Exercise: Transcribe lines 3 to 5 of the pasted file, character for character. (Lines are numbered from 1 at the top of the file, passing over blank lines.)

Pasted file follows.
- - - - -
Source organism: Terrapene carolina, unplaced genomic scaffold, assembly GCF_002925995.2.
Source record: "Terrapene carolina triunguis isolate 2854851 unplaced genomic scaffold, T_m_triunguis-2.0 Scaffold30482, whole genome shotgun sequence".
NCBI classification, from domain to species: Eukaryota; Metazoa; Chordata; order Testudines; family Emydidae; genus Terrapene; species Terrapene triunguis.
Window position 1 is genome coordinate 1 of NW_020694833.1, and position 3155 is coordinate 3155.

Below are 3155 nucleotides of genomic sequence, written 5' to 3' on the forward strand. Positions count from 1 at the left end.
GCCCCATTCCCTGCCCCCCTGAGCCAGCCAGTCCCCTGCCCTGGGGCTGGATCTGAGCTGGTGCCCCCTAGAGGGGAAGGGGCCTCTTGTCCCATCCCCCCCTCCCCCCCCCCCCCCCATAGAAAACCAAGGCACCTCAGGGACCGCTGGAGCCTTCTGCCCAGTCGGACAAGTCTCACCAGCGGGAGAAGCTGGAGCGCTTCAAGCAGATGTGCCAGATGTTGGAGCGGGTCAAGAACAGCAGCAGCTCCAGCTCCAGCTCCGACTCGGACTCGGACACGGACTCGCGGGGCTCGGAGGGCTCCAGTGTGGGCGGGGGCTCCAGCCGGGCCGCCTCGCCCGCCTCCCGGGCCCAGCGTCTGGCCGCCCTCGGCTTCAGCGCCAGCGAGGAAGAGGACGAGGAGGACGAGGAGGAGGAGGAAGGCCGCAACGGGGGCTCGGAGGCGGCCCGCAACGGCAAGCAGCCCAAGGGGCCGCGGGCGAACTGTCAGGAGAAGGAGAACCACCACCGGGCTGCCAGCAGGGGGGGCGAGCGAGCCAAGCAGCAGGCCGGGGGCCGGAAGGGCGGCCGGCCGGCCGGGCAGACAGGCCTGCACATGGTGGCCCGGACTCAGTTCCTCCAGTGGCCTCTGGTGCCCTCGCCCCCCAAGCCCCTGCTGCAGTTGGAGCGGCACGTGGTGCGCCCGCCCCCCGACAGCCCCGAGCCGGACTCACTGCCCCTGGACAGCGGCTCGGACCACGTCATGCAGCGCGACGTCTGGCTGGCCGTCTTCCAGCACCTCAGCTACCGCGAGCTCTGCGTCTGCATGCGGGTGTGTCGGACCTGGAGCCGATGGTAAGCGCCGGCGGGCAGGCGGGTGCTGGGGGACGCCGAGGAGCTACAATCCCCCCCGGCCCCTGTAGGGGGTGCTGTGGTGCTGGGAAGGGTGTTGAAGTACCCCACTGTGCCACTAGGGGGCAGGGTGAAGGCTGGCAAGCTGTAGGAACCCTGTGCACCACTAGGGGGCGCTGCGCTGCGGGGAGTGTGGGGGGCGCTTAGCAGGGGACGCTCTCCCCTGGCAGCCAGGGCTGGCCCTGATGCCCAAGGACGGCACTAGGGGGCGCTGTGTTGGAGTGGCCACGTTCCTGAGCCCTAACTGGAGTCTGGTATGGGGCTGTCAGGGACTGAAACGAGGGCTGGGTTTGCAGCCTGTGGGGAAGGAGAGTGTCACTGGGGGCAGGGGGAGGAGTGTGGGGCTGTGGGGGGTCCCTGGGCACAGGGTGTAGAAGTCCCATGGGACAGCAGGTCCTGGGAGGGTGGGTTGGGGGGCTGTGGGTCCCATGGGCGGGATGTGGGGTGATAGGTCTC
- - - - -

NCBI classification, from domain to species: Eukaryota; Metazoa; Chordata; order Testudines; family Emydidae; genus Terrapene; species Terrapene triunguis.
Window position 1 is genome coordinate 1 of NW_020694833.1, and position 3155 is coordinate 3155.

Below are 3155 nucleotides of genomic sequence, written 5' to 3' on the forward strand. Positions count from 1 at the left end.